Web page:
“Everyone needs a Cathi at their workplace!”

You’ll often hear this saying from Business Manager Victoria Warren and the entire team at PRIDE Industries’ Joint Base McGuire-Dix-Lakehurst (JB-MDL) customer. And it’s no wonder why. Every day, Service Order Dispatcher Cathi Talbot brings a positive attitude and views her role as so much more than an occupation.


“I feel honored to work at a military base because it’s a way for me to thank our service members,” Cathi said. “They sacrifice so much to keep us safe. My dad and my brother served in the U.S. Marine Corps, so it means a lot to me to be able to support military personnel and show that I appreciate their work.”

Building New Skills After a Disability

Cathi’s job also provides a chance for her to learn new skills after unexpectedly acquiring a disability. In 2004, her 20-year career as a court stenographer was cut short when she experienced a stroke during surgery and fell into a coma. She woke up after a week, but her long recovery had just begun. Cathi went on to complete seven years of intense rehabilitation in a residential brain injury program.


“I had major problems with my short-term memory and lost my recollection of up to 15 years of my life,” Cathi said. “Through my faith in God, and thanks to my wonderful rehabilitation therapists, I was able to get most of my memory back—a big step since, when I began therapy, there were times I couldn’t remember if someone had just been in the room with me.”


With hard work, Cathi made so much progress that, in 2010, she decided to rejoin the workforce. After filling out many job applications, she turned to the New Jersey Division of Vocational Rehabilitation for job assistance. In 2011, her counselor there matched her to PRIDE Industries. And when a service order dispatcher position opened at Joint Base McGuire-Dix-Lakehurst, Cathi turned out to be a perfect fit.

Gaining Independence Through a Career

“Joining PRIDE Industries was like coming home,” said Cathi. “I love this company so much. After I started, I knew everything was going to be different.”


“Since this was a new job for me, I needed training,” she said. “However, verbal instructions were not as effective due to my short-term memory issues. I needed written step-by-step procedures. My rehabilitation counselor, Samantha Gralla, and my supervisor created those for me—always making sure to add new procedures as required.”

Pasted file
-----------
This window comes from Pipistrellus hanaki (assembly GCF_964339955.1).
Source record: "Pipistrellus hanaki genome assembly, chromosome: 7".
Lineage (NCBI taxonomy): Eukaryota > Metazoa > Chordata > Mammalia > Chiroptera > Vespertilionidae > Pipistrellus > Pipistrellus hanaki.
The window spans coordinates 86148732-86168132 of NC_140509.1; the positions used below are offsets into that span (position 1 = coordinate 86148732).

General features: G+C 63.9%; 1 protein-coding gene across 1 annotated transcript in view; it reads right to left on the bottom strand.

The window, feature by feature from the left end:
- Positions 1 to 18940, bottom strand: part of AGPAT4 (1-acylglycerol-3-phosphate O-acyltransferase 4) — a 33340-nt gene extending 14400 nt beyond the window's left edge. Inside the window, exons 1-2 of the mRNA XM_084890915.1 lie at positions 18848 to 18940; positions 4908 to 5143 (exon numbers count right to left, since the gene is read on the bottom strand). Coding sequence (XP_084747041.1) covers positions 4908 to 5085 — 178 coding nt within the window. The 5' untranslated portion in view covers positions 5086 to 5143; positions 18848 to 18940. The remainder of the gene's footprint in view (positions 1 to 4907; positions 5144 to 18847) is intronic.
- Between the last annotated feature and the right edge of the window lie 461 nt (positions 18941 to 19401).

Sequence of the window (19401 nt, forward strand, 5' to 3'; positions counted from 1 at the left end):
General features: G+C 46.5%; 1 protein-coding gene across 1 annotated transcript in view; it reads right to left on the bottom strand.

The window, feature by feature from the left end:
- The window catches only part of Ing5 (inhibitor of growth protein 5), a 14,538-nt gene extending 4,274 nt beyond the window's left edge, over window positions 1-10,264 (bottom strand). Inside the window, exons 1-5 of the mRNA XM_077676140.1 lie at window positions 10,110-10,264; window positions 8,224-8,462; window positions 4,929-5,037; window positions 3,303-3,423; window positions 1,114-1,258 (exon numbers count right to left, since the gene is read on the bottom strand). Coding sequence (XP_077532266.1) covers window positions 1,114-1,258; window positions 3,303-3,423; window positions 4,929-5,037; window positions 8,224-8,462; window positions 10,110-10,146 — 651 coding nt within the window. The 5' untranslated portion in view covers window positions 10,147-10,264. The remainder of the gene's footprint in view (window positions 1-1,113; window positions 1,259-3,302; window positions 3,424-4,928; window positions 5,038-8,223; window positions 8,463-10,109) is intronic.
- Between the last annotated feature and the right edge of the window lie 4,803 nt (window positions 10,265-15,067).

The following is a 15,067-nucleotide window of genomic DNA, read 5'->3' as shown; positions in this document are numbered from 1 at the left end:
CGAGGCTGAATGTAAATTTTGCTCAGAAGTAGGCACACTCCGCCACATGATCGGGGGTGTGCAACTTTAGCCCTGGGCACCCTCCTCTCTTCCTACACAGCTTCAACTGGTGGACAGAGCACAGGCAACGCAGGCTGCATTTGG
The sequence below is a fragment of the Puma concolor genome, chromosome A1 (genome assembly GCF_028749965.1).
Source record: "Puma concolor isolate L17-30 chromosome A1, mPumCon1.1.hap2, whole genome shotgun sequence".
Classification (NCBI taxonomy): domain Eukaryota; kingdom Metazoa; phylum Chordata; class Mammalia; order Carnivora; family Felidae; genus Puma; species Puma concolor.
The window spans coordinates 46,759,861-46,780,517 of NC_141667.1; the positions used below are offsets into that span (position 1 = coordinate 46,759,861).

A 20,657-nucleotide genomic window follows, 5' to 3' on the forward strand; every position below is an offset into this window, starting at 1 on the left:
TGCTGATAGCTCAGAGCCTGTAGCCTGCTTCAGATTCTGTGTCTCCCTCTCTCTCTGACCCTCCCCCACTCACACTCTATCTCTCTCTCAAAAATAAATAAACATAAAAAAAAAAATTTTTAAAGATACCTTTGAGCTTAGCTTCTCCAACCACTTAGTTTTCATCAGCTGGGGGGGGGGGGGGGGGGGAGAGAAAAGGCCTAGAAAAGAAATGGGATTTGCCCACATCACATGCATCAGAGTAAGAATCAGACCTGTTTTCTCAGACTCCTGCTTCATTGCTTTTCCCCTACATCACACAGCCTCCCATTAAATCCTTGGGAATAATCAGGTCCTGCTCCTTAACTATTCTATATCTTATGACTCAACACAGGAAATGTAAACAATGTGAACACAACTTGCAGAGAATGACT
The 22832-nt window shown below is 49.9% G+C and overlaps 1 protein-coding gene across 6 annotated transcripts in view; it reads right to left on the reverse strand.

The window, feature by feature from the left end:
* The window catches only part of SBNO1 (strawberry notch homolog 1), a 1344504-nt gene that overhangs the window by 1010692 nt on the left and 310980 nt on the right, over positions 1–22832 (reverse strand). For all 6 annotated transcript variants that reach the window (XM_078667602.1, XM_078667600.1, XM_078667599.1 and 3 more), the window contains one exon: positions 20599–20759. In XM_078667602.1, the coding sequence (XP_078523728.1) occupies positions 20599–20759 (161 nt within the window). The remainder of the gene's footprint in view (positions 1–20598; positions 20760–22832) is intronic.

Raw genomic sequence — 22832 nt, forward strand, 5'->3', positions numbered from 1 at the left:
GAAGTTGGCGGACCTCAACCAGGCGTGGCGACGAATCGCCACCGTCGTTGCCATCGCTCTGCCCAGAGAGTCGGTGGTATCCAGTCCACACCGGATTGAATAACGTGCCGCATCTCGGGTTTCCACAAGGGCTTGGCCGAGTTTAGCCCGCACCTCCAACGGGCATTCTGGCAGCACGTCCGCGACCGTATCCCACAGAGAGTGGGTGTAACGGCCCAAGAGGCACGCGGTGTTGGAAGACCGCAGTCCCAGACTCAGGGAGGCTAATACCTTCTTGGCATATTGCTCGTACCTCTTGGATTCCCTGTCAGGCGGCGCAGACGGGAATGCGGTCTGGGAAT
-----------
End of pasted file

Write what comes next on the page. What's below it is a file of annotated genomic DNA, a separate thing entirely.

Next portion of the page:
“Now, with these simple accommodations, I’m an expert at my job,” said Cathi. “It’s been different since I have been working from home during the pandemic, but I love saying a socially distanced ‘hello’ to everyone when I’m on-site.”


In addition to providing excellent service to our customer at JB-MDL, Cathi has also taken the time to directly support PRIDE Industries’ mission.


“Being able to regain my independence and build a career felt incredibly freeing,” said Cathi. “One of my proudest moments was when I earned the opportunity to go with PRIDE Industries to Capitol Hill. I met with 16 congresspeople to talk about the importance of job opportunities for people with disabilities.”


“For me, it’s significant to show what disability can look like. On the outside, mine is invisible. It’s important for others to not ‘judge a book by its cover.’”


Cathi always makes herself available to give support to others with disabilities, especially those who feel stigmatized.


“I wear mine like a badge. I have a disability but am not incapable,” she said. “I had to relearn many daily tasks at age 42, so I share my story to show others their potential. When I look back now, I cannot imagine doing the last 18 years any other way.”


Cathi’s outreach work earned her an award from the SourceAmerica Grassroots Advocacy Conference in 2013. She continues to be an outstanding employee of PRIDE Industries and recently celebrated her 12th work anniversary. We thank Cathi for her excellent work and her important advocacy for people with disabilities.

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woman with medium length gray hair with glasses wearing a pink shirt smiling
Service Order Dispatcher Cathi Talbot at PRIDE Industries’ Joint Base McGuire-Dix-Lakehurst

“For me, it’s significant to show what disability can look like. On the outside, mine is invisible. It’s important for others to not ‘judge a book by its cover.’”

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